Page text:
The Wikimedia Foundation filed suit against the National Security Agency (NSA) and the U.S. Department of Justice (DOJ) earlier today, announcing the lawsuit on its blog. The lawsuit challenges the NSA’s mass surveillance program, alleging that the agency’s broad monitoring of Internet traffic violates the freedoms that U.S. citizens are granted under the First and Fourth Amendments. Here’s a quick summary of the full complaint, which can be seen here.

“This lawsuit challenges the suspicionless seizure and searching of Internet traffic by the National Security Agency (NSA) on U.S. soil. The NSA conducts this surveillance, called ‘Upstream’ surveillance, by tapping directly into the internet backbone inside the United States — the network of high-capacity cables, switches, and routers that today carry vast numbers of Americans’ communications with each other and with the rest of the world,” the complaint states.

Related: The NSA has hacked your phone — Here’s what you can do

During its surveillance, the NSA seizes “Americans’ communications en masse while they are in transit,” to a search through all the texts and other communications “for tens of thousands of search items,” Wikimedia says, adding that some of the communications were international.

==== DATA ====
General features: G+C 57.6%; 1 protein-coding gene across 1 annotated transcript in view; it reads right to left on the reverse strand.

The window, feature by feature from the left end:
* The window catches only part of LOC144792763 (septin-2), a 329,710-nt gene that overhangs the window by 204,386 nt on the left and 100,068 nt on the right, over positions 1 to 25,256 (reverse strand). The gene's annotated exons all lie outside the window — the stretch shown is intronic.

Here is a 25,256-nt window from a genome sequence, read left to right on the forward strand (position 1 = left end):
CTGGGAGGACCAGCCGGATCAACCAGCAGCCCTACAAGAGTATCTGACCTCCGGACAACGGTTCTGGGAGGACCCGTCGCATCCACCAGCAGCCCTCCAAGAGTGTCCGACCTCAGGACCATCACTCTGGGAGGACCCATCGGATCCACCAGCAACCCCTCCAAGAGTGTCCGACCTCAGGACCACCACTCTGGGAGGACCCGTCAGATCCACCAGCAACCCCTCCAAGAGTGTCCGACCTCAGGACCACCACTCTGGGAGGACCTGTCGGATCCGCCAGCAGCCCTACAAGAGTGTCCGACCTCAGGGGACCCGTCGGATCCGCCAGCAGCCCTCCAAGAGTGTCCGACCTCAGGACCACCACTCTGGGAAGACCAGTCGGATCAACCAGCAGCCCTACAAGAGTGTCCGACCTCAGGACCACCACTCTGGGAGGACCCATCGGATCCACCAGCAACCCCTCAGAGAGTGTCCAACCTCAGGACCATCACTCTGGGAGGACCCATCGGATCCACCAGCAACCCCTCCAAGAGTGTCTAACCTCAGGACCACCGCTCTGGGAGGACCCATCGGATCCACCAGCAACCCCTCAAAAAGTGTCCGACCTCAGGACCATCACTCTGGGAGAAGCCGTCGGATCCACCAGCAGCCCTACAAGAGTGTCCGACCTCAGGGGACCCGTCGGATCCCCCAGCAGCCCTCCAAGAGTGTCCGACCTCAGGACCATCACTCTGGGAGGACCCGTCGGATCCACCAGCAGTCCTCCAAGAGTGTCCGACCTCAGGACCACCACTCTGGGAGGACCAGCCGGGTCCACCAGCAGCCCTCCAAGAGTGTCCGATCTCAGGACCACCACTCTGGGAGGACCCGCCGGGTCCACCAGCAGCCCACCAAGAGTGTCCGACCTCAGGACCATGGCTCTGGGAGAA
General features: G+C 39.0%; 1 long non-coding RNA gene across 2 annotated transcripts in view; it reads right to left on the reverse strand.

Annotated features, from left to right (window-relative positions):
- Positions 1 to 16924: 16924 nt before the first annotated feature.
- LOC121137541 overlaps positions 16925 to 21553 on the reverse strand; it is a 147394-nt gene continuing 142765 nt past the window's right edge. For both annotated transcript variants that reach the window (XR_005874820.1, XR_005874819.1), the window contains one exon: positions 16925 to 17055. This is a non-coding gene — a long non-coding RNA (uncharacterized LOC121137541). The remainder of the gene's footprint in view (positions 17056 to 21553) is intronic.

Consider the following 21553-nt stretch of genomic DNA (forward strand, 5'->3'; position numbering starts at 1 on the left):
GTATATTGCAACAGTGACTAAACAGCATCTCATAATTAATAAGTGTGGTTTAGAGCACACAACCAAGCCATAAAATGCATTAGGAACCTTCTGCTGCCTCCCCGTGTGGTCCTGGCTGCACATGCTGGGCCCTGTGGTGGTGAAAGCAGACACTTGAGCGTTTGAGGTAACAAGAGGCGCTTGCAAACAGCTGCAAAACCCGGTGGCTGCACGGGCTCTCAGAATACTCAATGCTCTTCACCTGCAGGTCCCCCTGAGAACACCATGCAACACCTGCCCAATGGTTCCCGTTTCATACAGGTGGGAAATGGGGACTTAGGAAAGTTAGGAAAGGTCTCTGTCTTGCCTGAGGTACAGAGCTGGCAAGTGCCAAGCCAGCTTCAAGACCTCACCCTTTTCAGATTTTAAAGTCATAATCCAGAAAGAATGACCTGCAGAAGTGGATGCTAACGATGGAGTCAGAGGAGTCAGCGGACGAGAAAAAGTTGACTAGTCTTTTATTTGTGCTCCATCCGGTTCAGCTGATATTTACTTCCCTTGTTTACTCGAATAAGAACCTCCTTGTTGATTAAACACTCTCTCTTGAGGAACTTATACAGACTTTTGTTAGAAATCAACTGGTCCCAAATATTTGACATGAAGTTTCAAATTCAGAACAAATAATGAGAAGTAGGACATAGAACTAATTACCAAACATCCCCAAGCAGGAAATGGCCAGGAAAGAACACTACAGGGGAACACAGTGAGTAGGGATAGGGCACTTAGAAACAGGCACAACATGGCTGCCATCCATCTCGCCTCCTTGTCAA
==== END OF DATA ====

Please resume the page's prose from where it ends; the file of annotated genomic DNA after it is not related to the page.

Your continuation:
As such, Wikimedia concluded that “the surveillance exceeds the scope of the authority that Congress provided in the FISA Amendments Act of 2008 (FAA) and violates the First and Fourth Amendments. Because it is predicated on programmatic surveillance orders issued by the Foreign Intelligence Surveillance Court (FISC) in the absence of any case or controversy, the surveillance also violates Article III of the Constitution,” and decided to sue those responsible for the surveillance programs.

Wikimedia is joined by eight other organizations, and will be represented by the American Civil Liberties Union. “We’re filing suit today on behalf of our readers and editors everywhere,” said Wikipedia founder Jimmy Wales. “Surveillance erodes the original promise of the Internet: an open space for collaboration and experimentation, and a place free from fear.”

We’ll update this post with new developments as the case progresses, so be sure to circle back.